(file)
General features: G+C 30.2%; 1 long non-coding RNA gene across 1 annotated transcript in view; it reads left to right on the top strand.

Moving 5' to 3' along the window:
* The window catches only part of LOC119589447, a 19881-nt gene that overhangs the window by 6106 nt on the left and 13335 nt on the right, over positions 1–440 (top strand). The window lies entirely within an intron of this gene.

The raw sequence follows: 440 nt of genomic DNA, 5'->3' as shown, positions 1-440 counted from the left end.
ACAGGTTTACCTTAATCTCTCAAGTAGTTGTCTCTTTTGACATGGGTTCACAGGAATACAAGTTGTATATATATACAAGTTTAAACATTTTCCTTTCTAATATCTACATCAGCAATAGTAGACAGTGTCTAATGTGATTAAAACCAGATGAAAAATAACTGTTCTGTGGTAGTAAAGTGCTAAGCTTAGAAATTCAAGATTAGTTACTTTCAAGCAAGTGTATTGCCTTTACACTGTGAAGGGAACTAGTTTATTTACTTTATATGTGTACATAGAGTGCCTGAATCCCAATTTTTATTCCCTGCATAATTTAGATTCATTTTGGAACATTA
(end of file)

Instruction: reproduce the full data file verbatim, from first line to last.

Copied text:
General features: G+C 30.2%; 1 long non-coding RNA gene across 1 annotated transcript in view; it reads left to right on the top strand.

Moving 5' to 3' along the window:
* The window catches only part of LOC119589447, a 19881-nt gene that overhangs the window by 6106 nt on the left and 13335 nt on the right, over positions 1–440 (top strand). The window lies entirely within an intron of this gene.

The raw sequence follows: 440 nt of genomic DNA, 5'->3' as shown, positions 1-440 counted from the left end.
ACAGGTTTACCTTAATCTCTCAAGTAGTTGTCTCTTTTGACATGGGTTCACAGGAATACAAGTTGTATATATATACAAGTTTAAACATTTTCCTTTCTAATATCTACATCAGCAATAGTAGACAGTGTCTAATGTGATTAAAACCAGATGAAAAATAACTGTTCTGTGGTAGTAAAGTGCTAAGCTTAGAAATTCAAGATTAGTTACTTTCAAGCAAGTGTATTGCCTTTACACTGTGAAGGGAACTAGTTTATTTACTTTATATGTGTACATAGAGTGCCTGAATCCCAATTTTTATTCCCTGCATAATTTAGATTCATTTTGGAACATTA